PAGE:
Cate Blanchett shines in Richard Linklater’s adaptation of a popular novel about a brilliant, difficult woman having trouble adjusting to domestic life.
One of the things you’ll notice about films that are directed by Richard Linklater is that the characters like to talk. They talk about themselves and their lives, but also about issues and ideas. Even his one “action” film, The Newton Boys, from way back in ’98, has more dialogue than the average movie about bank robbers. In case you were wondering, I like this about him. I like how he values thinking, intelligence, and self-awareness as context for his comedies and dramas, and I think it makes him stand out from the crowd in this respect.
His latest film is called Where’d You Go, Bernadette. It’s adapted by Linklater, with Holly Gent and Vincent Palmo, Jr., from a bestselling novel by Maria Semple. The title character, Bernadette Fox, is a genius architect who has retreated from the limelight after some setbacks in L.A., and is now living in Seattle with her husband Elgin, a top programming executive at Microsoft, and her daughter Bee. But her relentlessly driven personality, her apparent agoraphobia, along with a tendency to be a misanthrope, causes a lot of problems in the lives of people around her.
Bernadette, as you can tell, is a difficult person: brilliant, fiercely eccentric, and troubled in ways that are at first hard to understand. You’d need an extraordinary actress to play her, and fortunately, Linklater got Cate Blanchett to take the part. Blanchett has the ability to take a complex and contradictory character and lend it the fullness and conviction it needs to come off as believable—and in this case, even likeable. Despite her weird and sometimes hostile personality, we always like her, because Blanchett convinces us that there’s more to her underneath the thorny surface.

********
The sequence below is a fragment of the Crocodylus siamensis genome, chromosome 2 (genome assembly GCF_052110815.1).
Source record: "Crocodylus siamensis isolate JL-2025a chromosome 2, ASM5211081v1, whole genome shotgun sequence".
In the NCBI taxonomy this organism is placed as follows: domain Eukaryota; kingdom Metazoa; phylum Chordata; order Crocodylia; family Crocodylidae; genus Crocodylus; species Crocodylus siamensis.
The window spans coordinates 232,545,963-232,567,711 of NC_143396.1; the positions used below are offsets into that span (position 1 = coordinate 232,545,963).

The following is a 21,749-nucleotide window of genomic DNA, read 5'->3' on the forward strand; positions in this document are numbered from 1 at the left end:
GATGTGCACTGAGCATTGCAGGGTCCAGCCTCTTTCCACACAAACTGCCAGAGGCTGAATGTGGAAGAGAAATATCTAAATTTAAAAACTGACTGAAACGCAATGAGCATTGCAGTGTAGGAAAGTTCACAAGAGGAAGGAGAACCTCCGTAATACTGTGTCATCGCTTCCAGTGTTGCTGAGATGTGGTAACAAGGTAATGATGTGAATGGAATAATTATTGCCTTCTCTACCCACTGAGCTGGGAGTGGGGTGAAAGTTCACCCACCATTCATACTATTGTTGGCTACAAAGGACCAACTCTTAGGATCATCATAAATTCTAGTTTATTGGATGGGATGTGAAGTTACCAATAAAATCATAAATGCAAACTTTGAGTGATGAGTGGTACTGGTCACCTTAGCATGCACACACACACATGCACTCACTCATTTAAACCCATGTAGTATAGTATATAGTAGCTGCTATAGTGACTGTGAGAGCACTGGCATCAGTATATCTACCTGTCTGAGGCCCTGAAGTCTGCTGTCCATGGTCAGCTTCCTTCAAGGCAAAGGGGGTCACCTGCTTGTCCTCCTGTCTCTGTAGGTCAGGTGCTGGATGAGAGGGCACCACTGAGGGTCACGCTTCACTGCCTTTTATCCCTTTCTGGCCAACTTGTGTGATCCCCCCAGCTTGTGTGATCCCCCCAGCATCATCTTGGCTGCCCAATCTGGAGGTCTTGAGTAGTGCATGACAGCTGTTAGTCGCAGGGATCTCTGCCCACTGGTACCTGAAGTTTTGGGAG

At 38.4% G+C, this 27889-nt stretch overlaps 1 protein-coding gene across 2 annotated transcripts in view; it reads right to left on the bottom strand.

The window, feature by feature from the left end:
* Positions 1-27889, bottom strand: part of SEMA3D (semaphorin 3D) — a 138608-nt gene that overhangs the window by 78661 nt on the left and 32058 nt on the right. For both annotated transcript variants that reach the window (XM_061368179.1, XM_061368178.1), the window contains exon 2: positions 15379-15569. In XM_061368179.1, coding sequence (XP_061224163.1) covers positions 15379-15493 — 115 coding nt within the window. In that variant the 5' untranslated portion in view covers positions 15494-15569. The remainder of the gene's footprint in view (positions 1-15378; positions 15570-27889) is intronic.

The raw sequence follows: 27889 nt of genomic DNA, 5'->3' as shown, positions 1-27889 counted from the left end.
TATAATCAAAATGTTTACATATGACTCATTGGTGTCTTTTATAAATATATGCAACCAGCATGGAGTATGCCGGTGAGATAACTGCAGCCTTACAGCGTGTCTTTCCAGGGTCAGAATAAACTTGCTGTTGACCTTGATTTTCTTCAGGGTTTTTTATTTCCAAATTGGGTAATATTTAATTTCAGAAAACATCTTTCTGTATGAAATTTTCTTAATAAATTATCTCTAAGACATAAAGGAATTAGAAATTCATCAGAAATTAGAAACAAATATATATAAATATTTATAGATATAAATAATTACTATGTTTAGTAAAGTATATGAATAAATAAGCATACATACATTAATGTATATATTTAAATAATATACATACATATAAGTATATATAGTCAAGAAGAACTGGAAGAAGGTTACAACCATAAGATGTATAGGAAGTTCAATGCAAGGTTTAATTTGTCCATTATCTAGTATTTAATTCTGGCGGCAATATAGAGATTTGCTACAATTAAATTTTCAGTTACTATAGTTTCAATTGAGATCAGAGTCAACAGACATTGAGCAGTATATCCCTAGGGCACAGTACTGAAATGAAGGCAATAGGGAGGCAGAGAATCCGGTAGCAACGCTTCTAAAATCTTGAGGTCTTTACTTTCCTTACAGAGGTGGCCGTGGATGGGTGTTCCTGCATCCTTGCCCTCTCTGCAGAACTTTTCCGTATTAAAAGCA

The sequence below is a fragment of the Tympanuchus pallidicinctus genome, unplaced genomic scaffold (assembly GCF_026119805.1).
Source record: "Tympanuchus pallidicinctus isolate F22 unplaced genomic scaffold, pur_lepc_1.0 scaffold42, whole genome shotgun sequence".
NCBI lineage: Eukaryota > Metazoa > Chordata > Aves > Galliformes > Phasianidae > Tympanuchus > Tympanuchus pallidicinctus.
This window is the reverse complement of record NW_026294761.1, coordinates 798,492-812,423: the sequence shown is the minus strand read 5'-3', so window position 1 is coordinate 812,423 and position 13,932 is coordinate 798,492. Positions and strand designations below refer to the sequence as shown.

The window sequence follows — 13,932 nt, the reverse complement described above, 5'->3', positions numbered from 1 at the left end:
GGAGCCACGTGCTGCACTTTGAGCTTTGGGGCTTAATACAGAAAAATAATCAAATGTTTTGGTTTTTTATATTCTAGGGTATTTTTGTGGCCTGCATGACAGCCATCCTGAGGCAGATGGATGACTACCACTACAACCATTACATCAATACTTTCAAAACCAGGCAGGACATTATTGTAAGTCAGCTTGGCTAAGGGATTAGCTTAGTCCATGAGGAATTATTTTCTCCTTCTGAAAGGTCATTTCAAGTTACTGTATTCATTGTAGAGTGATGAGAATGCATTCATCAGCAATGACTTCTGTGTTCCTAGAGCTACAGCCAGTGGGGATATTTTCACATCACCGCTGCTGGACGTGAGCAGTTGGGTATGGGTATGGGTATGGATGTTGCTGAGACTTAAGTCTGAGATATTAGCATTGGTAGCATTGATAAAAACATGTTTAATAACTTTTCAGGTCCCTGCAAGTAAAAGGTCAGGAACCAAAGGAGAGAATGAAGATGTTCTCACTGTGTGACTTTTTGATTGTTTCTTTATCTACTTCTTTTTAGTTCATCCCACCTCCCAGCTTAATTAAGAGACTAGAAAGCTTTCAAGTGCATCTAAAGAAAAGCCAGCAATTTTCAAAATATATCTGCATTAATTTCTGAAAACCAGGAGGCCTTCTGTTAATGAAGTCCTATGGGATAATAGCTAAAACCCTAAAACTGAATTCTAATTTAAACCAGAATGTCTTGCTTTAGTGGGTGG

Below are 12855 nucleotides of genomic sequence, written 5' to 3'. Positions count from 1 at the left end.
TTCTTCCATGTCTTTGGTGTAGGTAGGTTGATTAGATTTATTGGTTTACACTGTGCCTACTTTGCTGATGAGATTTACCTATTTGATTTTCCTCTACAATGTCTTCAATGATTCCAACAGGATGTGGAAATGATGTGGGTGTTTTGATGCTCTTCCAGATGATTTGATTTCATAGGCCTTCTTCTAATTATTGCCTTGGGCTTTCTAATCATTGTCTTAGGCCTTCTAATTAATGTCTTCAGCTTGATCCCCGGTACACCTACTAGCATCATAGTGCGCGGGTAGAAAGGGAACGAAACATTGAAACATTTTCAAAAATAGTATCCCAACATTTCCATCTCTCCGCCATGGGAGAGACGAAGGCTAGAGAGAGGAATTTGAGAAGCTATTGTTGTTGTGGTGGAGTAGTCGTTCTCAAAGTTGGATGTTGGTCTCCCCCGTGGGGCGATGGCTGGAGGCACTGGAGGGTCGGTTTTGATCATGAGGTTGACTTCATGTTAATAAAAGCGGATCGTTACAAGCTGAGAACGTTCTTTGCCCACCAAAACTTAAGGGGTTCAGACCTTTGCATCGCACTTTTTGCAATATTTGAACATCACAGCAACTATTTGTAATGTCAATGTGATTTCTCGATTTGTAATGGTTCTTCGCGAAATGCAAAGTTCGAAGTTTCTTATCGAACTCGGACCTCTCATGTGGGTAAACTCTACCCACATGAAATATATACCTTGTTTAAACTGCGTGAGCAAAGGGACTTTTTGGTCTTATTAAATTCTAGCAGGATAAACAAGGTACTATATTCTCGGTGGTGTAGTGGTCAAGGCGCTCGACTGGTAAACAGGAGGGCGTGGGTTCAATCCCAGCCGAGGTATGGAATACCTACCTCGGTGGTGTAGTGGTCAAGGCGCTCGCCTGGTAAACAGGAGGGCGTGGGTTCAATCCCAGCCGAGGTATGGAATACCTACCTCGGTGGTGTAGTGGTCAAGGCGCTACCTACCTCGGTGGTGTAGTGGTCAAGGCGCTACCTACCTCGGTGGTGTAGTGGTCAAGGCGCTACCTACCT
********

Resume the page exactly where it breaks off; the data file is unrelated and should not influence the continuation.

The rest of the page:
Another challenge is that the book is narrated by texts, and emails, and memos, along with the occasional intrusion of Bernadette’s 15-year-old daughter, Bee. Linklater has given more of a voice to Bee, here played by newcomer Emma Nelson, and provides backstory through the device of a fictional TV documentary portrait of Bernadette that gradually lets us into her history as an architect.
The husband, Elgin, is played by Billy Crudup. Elgin doesn’t understand what’s wrong with Bernadette, just that she’s going off the rails for some reason. His concern, and his actions in the film, are understandable, but it’s a credit to the script and direction that we don’t share in his sense of panic—Bernadette is established in our minds as a chaotic, yet essentially good person. The main reason this works is that her relationship with her daughter is so close. Bee is Bernadette’s biggest supporter. In fact, a good deal of the plot hinges on Bee’s persistent belief in her mother despite all evidence to the contrary. Early on, she asks her parents to take her to Antarctica as a birthday present, a choice also influenced by her academic studies. But even though Bernadette agrees, her agoraphobia makes it seem almost impossible to follow through on the promise. She’s already delegated most of her social duties to a personal assistant in India with whom she communicates by voice text. A journey of this magnitude seems too much to ask.
One of the film’s humorous elements is Bernadette’s ongoing feud with a busybody neighbor named Audrey, one of those people who tries to control everything appearing within her line of vision. This is a marvelous performance by Kristen Wiig, going beyond caricature and becoming, surprisingly, rather touching.
Linklater simulates the stressed-out psyche of his main character in his narrative style, which can seem almost manic. The film has occasional problems finding a tone, but I admire the fact that the director continues to seek out ways of stretching and exploring new themes. Where’d You Go, Bernadette shines a light on the dilemma faced by women of great energy and talent, whom society expects to focus on the roles of wife and mother, when their spirit demands so much more.